Top 5 reasons you should volunteer to GOTV

If you watched last night’s debate, you might have woken up today stressed… scared… mad as hell.

I’ve got the cure for what ails you – and it is GOTV.

GOTV aka Get Out The Vote is the period before an election day when persuasion and identification are done and you shift to getting your supporters to actually cast their ballots. Depending on who you talk to (and your absentee voting regulations) it starts between a month, a week, or a weekend before E-Day. In other words: it’s here. And you should be a part of it.

If you need extra convincing, here are my top 5 arguments in favor of you (yes, you) volunteering before the election:

  1. It’s good for your health. Seriously! We are about to head into winter and overeating, undermoving season (IMHO). What better reason to go for a long walk, clipboard and packet in hand, to truly stretch your legs before you’re cooped inside for months? (Confession: campaign snacks are also fun, especially the chili my mom makes for our local office each cycle.)
  2. You get to work alongside awesome people. Whether its union leaders phone banking by your side or a canvassing buddy who was born before women could vote OR Chelsea Clinton, Bruce Springsteen, Joe Biden, or any of the other dozens of celebs I’ve met on the trail, there are such fun people ready to pound the pavement. All they need is you by their side!
  3. There are still undecided voters. It may be hard to believe in these intense times, but there are still people deciding IF they will even vote. You calling voters or showing up at their door, reminding them of polling hours and locations, could truly be the tipping point that makes them cast a ballot.
  4. It’s the cornerstone of our democracy. This sounds dramatic. IT IS DRAMATIC. It hasn’t been 100 years since all Americans could vote without fear of violence and aggression. Voting – and helping others vote – is a tribute to what this country stands for, and an investment in the future.
  5. You can be confident you did everything you could to secure a victory. I’ve had elections where I got to celebrate being on the winning team (see: Hillary for NH in the ’08 primary) and those where we weren’t so successful (see: Hillary for NH in the ’16 primary). But no matter what the outcome is, volunteering for GOTV is your ticket to show that you left no stone unturned in the quest to see your issues win. All in is a better place to be, trust me!

So what are you waiting for? If #YoureWithHer, click here to find a volunteer opportunity near you. Or google your favorite candidate’s office and “volunteer”. Down-ballot races determine how your state, county, town lives, and they need your help too.

Make this be the election you GOTV for the first time. I promise, you’ll love it!

Never felt this way before (about an election)

I’ve had the time of my life following this election – meeting Hillary a few times on the campaign trail, buying boxes and boxes of political pins to distribute to my friends, having real meaningful conversations with people about why #ImWithHer. And while there’s a lot at stake here – and a very scary man threatening to use his political power for personal retaliation – there’s still some fun to be had in this media circus.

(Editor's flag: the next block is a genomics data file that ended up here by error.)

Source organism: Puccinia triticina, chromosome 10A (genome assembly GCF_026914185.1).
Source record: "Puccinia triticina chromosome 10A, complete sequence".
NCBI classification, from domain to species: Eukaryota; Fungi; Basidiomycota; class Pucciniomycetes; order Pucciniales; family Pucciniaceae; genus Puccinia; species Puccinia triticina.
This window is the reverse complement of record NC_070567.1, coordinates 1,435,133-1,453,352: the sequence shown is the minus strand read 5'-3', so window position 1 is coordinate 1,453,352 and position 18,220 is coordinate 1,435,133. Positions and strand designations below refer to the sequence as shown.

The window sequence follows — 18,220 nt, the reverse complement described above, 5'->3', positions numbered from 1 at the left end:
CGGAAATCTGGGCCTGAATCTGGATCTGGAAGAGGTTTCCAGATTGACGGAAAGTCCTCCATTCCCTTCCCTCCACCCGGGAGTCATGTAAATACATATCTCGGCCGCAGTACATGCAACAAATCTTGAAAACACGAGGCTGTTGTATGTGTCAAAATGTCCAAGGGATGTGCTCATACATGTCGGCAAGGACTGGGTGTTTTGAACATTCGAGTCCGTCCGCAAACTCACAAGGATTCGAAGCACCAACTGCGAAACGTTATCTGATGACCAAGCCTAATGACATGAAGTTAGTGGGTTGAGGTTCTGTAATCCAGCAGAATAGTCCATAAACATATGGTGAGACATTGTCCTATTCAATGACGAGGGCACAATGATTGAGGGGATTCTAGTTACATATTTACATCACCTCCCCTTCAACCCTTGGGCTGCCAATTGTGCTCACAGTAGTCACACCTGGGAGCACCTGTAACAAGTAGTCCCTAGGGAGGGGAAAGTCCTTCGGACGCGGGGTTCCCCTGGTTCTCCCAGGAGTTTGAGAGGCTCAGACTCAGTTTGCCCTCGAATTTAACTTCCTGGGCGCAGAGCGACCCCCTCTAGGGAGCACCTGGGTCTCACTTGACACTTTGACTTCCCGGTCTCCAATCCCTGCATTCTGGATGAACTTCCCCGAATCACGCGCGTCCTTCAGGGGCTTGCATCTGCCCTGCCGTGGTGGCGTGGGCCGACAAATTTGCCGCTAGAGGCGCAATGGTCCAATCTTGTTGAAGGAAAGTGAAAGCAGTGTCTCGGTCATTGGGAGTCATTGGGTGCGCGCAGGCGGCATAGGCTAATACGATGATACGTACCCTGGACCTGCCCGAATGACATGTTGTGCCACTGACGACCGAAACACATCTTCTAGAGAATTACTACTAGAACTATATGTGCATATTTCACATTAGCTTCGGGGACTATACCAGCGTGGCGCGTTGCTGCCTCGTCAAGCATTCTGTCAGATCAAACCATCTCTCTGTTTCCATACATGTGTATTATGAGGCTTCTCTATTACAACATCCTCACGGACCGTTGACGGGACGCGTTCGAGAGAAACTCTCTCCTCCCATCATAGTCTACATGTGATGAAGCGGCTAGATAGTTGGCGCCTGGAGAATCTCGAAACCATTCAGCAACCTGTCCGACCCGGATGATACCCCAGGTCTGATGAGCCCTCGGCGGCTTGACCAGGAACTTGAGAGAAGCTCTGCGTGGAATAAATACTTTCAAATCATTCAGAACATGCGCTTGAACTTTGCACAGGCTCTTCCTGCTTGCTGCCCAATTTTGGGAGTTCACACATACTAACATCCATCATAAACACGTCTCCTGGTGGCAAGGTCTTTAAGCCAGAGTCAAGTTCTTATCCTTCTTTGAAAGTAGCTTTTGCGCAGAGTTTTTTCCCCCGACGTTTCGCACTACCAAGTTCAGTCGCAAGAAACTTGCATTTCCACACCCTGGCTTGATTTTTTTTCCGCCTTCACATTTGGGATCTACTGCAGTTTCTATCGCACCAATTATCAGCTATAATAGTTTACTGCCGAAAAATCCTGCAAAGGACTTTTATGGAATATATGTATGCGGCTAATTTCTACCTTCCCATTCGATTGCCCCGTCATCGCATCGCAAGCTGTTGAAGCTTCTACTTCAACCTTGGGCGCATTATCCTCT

With that in mind, I present this gem – in an alternative universe, these folks might make a good “Dancing with the Stars” team!

Unpacking from Iceland 

We’ve been back from our Icelandic trek for a week and I still look up at the sky as I walk home at night, thinking I might catch a glimpse of the Northern Lights. 

It was the best kind of vacation – time in nature, delicious food, friendly people, and THERMAL POOLS. The bar for relaxation is now set so high that I’m only going to trips that involve cheap and beautiful hot tubs from now on.

I want to tell you everything about the food, our geysir and foss filled road trip, and my definitive ranking of all the thermal baths – and I will by the end of the month! For now, here’s a picture of the city landmark, a church so pronounced you can use it as a compass to navigate your way through the streets: Hallgrímskirkja.

On the banks of the Connecticut River

About this time 13 years ago, my mailbox was flooded with wave after wave of college brochures. From near and far, everyone was sending beautiful campus scenes and course options my way. 

Among the massive piles of mail was a three page spread from a liberal arts college in Western Mass. It showed women rowing – a team of strong individuals out on the water with the mist rising around them. I kept it while I recycled most of the rest.

Many college visits and applications later, I visited that place. I met those nerds, sat in their classrooms, debated whether Hillary Clinton would run for president and if Harry would defeat Voldemort. And I chose that school for my college education.

This weekend, I went back to Mount Holyoke with one of the best treasures of my time there – my friend Kate (she of Mount Washington hiking fame, loyal readers) – to celebrate the thing that brought us together: 40 years of rowing on the Connecticut River.


Kate coxed our 8 (the O’Malley) and we rowed up and down the river. A flood of memories washed over me. How carrying the boat seemed easier now but stretching my legs right seemed harder. How to lock the oar for the catch and keep good swing in your slide. The commands I know from muscle memory – just like I remembered that one place where your thumb rubs on your outer hand and will DEFINITELY turn into a blister. And how amazing it feels when the boat glides across the choppy water of a New England river. 

Fun fact: our coach thought we were the same person for 3 seasons. Wearing matching clothes by accident still doesn’t help.

At night, we celebrated the christening of a new boat – blessed with champagne and river water – in honor of fellow alum and Olympian Mary Mazzio. At the dinner that followed, she told us about how getting through excuses and focusing on herself rather than her competitors made the difference in her success. And she reminded us that pull ups are “money in the bank” and was appalled at how few of us could do them. Sorry Mary!